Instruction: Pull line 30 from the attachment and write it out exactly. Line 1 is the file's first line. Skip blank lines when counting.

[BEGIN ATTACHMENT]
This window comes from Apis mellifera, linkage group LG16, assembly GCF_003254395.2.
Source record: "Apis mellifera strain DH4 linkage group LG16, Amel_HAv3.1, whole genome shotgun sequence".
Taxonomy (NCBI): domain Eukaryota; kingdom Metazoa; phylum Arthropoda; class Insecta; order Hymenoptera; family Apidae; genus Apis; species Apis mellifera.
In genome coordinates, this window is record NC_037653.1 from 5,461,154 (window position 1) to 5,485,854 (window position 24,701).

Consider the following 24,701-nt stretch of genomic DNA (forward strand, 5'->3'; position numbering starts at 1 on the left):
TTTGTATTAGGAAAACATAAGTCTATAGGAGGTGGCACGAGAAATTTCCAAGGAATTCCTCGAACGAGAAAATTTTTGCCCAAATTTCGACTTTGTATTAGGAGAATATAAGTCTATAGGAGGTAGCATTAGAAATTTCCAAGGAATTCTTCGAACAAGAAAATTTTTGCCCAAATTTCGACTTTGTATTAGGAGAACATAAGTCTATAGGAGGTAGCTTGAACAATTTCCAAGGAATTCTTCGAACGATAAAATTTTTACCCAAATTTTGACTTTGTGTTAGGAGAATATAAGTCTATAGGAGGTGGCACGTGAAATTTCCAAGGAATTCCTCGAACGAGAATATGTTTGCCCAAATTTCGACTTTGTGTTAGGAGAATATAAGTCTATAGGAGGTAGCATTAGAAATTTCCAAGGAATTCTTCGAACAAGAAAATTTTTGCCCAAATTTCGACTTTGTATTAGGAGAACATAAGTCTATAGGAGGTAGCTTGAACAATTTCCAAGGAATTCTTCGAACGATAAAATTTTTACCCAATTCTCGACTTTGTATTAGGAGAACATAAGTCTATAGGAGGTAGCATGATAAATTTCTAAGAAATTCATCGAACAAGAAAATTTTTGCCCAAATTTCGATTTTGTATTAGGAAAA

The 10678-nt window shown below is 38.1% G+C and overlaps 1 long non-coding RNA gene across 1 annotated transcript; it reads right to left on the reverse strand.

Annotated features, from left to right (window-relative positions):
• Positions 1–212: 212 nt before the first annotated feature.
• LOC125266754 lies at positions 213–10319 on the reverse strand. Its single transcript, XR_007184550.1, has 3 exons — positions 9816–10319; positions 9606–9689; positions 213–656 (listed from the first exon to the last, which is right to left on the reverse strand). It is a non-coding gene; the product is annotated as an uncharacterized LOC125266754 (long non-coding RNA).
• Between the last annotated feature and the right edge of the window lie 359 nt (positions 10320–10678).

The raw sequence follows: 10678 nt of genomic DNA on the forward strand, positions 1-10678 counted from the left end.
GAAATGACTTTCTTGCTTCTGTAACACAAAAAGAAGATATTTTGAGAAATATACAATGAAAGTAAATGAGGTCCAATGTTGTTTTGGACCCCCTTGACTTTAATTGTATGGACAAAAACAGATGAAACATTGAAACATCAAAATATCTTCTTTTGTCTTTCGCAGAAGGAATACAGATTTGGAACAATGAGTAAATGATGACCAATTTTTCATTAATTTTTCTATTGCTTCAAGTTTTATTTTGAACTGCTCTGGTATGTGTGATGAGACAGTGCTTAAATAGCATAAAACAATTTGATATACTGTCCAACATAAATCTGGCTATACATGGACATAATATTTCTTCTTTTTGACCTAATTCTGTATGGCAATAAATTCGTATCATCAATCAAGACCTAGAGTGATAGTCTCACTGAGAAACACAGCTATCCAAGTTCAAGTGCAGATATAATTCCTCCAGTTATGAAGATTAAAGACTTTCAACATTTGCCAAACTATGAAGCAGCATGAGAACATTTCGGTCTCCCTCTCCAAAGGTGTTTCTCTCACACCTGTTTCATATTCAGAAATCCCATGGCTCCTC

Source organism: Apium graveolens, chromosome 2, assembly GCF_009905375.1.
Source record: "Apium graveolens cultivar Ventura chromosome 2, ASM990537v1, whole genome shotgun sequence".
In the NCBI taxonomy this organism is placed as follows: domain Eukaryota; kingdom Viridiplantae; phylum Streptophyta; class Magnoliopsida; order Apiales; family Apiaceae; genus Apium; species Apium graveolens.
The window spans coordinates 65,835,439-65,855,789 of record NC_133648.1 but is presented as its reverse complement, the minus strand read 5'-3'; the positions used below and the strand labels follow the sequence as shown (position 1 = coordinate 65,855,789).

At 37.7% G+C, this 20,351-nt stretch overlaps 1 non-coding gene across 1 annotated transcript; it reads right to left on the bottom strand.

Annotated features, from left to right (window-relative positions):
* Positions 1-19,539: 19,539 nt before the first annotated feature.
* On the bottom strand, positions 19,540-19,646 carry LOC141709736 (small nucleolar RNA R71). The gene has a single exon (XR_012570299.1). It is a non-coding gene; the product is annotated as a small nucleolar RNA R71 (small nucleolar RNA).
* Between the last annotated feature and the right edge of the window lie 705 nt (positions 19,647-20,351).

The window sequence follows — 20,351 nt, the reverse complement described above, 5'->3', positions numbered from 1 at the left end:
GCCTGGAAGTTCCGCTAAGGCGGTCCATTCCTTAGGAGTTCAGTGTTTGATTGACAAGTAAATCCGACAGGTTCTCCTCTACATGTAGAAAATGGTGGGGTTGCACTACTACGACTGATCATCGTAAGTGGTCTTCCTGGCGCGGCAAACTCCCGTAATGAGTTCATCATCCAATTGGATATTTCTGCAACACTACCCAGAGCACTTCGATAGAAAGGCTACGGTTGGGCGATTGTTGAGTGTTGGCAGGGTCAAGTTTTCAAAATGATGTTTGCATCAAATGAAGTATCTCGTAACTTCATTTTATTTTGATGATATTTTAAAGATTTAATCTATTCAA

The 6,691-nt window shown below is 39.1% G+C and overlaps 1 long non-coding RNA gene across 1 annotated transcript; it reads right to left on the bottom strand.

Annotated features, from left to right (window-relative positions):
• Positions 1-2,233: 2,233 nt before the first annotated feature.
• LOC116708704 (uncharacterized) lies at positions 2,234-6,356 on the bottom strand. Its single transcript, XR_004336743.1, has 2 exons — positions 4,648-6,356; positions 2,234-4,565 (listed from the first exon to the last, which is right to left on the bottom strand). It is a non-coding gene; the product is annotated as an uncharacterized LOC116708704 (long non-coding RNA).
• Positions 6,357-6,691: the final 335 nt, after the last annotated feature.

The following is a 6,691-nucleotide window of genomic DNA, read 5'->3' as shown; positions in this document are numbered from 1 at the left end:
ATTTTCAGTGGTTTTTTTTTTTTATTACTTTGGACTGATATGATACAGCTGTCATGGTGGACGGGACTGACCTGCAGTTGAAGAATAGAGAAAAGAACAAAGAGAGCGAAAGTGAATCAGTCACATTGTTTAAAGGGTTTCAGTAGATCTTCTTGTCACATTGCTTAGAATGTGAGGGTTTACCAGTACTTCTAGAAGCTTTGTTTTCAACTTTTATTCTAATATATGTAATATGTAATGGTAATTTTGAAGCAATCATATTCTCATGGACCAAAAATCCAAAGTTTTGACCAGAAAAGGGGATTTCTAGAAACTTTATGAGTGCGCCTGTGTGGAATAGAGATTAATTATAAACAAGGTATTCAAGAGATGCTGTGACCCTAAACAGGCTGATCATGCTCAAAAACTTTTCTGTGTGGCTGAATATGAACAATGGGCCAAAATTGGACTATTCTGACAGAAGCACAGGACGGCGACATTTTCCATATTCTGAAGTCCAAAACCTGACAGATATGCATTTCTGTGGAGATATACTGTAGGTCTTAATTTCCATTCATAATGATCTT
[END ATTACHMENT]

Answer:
The following is a 6,691-nucleotide window of genomic DNA, read 5'->3' as shown; positions in this document are numbered from 1 at the left end: